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Councilman Worried About Real ‘Grass’ During 4/20 Festivities

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Thousands of supporters of legalized marijuana light up at exactly 4:20 p.m in Civic Center Park April 20, 2012 in Denver. (Photo by Marc Piscotty/Getty Images)

Thousands of supporters of legalized marijuana light up at exactly 4:20 p.m in Civic Center Park April 20, 2012 in Denver. (Photo by Marc Piscotty/Getty Images)

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DENVER (CBS4) - The annual 4/20 marijuana rally is this weekend in Denver and one city councilman is worried not only about that “grass,” but also the grass in Civic Center Park.

A lot of melting snow combined with a lot of people could make for a big mess in the park this weekend, and the permit issued to organizers didn’t require a damage deposit.

With marijuana now legal in Colorado, this year’s event is expected to be the largest ever.

“We’re bracing for 75,000, 80,000 people,” organizer Miguel Lopez said.

The event is billed as the largest marijuana celebration in the world.

“That park doesn’t just belong to pot heads,” Denver city councilman Charlie Brown said.

Brown is worried because the city just completed a $9 million renovation of the park and didn’t collect any damage deposit for this weekend.

PHOTO GALLERY: 4/20/12 At Civic Center Park

“You know, they’re concerned about weed, I’m concerned about turf,” Brown said. “They could walk away after trashing that park, especially when it’s muddy, wet; this could be a disaster.”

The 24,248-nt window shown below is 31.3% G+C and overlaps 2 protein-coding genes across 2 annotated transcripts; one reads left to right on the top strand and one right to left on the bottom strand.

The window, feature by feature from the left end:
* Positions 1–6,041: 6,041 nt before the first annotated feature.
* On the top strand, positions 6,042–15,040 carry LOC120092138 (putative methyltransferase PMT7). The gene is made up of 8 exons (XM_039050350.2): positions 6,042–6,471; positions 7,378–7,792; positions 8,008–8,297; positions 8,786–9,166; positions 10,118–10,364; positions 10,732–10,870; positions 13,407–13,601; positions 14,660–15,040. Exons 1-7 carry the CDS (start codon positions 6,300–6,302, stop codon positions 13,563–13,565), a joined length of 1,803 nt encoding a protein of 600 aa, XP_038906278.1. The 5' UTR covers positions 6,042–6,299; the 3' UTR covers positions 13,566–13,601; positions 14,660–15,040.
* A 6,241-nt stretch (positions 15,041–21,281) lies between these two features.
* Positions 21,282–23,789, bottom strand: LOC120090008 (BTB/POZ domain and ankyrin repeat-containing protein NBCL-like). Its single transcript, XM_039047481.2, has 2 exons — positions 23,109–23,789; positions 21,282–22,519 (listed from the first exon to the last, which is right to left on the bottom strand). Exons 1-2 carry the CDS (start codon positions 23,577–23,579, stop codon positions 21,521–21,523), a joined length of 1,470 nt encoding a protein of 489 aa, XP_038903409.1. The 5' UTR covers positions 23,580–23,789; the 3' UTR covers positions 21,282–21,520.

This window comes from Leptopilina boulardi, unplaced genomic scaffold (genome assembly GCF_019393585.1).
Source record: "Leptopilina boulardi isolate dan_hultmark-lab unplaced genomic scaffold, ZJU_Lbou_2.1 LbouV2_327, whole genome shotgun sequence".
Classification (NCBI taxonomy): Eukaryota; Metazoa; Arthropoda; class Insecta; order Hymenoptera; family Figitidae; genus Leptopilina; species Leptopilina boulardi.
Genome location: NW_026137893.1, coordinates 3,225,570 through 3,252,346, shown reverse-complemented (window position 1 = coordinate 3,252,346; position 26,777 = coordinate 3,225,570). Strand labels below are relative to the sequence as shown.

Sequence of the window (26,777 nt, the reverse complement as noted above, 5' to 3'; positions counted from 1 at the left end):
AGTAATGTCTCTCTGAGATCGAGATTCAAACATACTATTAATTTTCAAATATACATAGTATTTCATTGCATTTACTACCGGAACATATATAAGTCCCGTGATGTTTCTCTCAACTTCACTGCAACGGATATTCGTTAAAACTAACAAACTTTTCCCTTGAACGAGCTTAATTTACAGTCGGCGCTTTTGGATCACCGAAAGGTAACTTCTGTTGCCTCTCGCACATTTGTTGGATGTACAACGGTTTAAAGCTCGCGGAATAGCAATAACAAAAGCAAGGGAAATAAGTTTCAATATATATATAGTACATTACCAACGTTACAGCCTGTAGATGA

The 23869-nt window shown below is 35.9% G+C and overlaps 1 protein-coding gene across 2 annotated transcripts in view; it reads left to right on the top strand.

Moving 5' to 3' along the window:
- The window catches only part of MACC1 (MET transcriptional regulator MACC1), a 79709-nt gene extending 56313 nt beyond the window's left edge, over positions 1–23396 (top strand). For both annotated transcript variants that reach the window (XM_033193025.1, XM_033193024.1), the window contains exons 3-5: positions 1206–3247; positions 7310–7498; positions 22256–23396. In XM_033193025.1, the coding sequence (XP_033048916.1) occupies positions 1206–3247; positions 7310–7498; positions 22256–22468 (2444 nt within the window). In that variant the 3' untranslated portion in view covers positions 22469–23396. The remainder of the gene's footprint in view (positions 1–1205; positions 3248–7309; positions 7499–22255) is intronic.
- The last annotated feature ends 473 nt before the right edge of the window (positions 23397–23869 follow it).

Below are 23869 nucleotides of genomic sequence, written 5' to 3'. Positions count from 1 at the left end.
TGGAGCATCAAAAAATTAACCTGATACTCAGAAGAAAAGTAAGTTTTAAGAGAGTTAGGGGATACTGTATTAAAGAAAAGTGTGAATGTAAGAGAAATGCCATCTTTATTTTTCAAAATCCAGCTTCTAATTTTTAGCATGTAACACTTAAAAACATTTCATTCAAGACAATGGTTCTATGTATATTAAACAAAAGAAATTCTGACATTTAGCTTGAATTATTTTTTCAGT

“We’ve been such a criticized event we usually go to greater lengths to make sure the park is a lot more cleaner than other events,” Lopez said.

Lopez says if it was a problem the city would stop giving him permits. Brown says it should anyway.

“I just wish we would get out of this business of issuing permits for illegal activity,” Brown said. “This group can go find a private field and they can rent it and pay for everything as they should.”

Lopez suggests that would be a mistake.

“If they want a melee, people could probably perhaps continue to trash the park and other things, and that would just not be appropriate, and that’s not what we want to happen,” Lopez said.

Mayor Michael Hancock doesn’t either. His office says they weigh the risks and benefits of citing petty crimes and inciting a large crowd. It says the city is legally bound to issue permits based on an application, not the activity that actually takes place.

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